Returning to being mindful of the choices that come before us, being conscious of these choices and responding appropriately does not require that we constantly unfold a massive flow chart to identify them and decide what to do.  Nor does it require that we set ourselves on-edge as if we are taking history’s most dire multiple-choice test.  What it calls for is shining a light, plain and simple.  This light is the light of God’s word and by it, we can see to stay on the right path as well as catch anything unsavory that would try to sneak in under the cover of darkness.  One way we may go about it is simply keeping the two greatest commandments in mind as we go about our business.  Is my attitude one that loves God?  By saying x, am I loving my neighbor as myself?  These are some of the questions that sprout from such a mindset.  As they do, they cast light upon the choices we are making and allow us to see more clearly so that we may choose life.


The Grind

Pokémon has been on my mind as of late, with the release of the 7th generation on the horizon and having recently completed a playthrough, myself, on my old blue version cartridge.  It is mind-boggling to reflect on how far the series has come since its initial release in the United States 18 years ago.  At the hazard of seeming old, I recall coming home from school one day to find that a VHS tape had arrived in the mail informing us that a new game called Pokémon was coming to America.  I cannot begin to guess how many hours since then I’ve passed playing it.  For those who may be unfamiliar with the franchise, Pokémon is a game in which you collect, train, and battle creatures called pocket monsters (Pokémon for short).  Along the way you earn badges by defeating the leaders of eight Pokémon gyms, thwart the plans of the nefarious Pokémon gangsters known as Team Rocket, encounter one-of-a-kind legendary Pokémon, and ultimately face off against the most powerful trainers in the land, the Elite Four, in order to claim the title of the Pokémon League Champion.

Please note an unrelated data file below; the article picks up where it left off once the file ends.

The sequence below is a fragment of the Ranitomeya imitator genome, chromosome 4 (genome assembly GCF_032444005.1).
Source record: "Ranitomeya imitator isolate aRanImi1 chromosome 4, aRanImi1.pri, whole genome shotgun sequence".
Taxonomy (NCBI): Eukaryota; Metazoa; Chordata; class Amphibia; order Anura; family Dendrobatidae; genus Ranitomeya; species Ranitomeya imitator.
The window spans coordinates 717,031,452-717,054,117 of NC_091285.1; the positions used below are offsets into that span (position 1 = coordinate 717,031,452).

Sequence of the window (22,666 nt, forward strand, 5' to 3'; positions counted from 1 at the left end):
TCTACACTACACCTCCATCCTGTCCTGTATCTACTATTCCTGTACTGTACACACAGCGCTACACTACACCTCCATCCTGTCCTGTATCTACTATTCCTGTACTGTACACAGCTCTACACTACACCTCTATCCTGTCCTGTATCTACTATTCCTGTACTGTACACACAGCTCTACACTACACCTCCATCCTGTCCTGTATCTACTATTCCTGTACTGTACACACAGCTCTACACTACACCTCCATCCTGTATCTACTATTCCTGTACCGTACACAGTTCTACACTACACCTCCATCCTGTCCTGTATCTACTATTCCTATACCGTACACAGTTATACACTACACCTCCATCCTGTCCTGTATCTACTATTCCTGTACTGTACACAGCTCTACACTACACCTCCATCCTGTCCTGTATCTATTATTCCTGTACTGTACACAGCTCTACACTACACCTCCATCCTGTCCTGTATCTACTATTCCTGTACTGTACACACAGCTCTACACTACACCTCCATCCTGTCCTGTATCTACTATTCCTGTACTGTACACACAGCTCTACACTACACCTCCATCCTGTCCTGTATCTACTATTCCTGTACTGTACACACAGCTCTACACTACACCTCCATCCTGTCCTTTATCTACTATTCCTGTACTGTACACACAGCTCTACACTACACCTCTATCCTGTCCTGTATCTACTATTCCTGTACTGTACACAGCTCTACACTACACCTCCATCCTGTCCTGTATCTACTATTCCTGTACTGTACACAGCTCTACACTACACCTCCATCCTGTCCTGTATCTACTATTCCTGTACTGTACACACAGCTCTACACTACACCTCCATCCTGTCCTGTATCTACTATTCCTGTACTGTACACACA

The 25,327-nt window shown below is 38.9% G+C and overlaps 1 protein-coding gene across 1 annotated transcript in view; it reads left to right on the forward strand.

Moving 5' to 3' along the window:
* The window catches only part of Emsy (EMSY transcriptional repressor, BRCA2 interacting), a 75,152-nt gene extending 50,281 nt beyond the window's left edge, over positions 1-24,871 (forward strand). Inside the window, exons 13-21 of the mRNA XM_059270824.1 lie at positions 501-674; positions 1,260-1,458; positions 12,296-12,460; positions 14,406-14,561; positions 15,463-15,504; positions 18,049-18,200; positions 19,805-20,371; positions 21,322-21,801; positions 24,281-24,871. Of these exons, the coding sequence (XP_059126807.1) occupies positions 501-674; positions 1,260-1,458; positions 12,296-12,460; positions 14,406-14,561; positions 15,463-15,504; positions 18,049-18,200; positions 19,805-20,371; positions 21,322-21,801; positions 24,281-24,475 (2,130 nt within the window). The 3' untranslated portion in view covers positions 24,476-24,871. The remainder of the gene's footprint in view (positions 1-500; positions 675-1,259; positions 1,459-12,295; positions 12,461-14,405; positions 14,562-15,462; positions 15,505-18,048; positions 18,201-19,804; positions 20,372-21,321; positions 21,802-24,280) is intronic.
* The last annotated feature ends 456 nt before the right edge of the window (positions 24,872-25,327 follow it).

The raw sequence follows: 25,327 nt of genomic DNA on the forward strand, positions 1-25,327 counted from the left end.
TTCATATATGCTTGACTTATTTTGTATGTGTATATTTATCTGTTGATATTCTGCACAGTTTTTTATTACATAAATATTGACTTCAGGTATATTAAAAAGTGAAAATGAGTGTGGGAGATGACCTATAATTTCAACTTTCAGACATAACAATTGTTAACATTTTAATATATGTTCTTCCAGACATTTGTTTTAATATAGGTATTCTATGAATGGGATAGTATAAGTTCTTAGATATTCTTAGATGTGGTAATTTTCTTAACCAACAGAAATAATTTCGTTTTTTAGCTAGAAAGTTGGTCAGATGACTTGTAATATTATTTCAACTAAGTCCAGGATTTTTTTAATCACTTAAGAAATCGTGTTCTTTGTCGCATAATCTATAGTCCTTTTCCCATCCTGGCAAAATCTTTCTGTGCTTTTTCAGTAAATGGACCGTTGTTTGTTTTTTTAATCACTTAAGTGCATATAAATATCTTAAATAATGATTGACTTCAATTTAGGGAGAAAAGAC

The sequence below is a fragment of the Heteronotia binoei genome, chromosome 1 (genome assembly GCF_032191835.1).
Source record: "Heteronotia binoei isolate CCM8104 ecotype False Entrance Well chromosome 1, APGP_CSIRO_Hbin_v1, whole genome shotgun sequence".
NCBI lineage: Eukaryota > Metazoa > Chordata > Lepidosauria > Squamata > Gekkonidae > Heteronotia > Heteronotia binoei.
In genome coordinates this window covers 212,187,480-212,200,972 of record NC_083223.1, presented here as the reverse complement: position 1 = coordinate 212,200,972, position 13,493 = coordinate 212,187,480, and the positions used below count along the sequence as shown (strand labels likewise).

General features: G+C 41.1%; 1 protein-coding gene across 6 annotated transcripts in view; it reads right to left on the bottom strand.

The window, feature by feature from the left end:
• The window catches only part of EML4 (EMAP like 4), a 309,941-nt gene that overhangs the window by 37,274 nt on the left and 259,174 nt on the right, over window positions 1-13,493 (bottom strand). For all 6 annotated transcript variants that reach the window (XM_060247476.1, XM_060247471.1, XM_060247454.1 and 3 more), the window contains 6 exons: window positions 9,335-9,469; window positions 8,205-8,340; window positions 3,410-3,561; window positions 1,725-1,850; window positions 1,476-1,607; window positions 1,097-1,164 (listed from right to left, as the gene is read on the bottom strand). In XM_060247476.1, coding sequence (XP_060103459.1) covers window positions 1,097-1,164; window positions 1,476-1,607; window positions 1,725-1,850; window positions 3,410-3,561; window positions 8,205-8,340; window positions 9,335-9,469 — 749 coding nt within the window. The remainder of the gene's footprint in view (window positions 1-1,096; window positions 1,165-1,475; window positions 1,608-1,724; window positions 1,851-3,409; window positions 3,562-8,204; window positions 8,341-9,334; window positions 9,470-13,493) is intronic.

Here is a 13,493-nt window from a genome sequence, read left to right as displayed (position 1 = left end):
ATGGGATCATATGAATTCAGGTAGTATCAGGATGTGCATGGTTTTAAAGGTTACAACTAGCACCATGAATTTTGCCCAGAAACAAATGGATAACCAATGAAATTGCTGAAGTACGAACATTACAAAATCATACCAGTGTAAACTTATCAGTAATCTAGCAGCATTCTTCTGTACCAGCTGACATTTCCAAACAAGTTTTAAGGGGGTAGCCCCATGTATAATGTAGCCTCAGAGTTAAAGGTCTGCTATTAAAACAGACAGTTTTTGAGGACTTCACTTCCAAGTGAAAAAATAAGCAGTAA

As might be expected, the more memorable parts of this experience are things like encountering new Pokémon and putting it all on the line in battles against strong trainers.  However, between these portions, there are stretches of time spent making your own Pokémon stronger by repeatedly battling wild Pokémon to gain experience and reach higher levels.  This is easily the most monotonous part of the experience and is often referred to in this and other games with similar mechanics as “grinding.”  Tedious or not, grinding is vital to continued progress through the game:  walking into a gym under-leveled will result in a bad time being had.

In our spiritual lives, as with Pokémon, grinding is a necessary part of our journey.  It is not exciting and it is not glamourous, but it is essential to our continued progress.  Sometimes we get the impression that a successful Christian life consists of transitioning from one glorious mountaintop experience to the next, and anything else means that we aren’t doing something right.  Such a perspective of Christianity, though, is simply incorrect.  Giving our lives to Christ entails a shift in our perspective that changes how we see ourselves, others, and the world.  Accordingly, our faith comes to permeate every aspect of our lives, even the mundane.  For a Christian, even the routine of the daily grind plays a role in our spiritual growth and development.  For it is primarily in this setting that we live out our faith and make good on the proclamations we make during Sunday worship.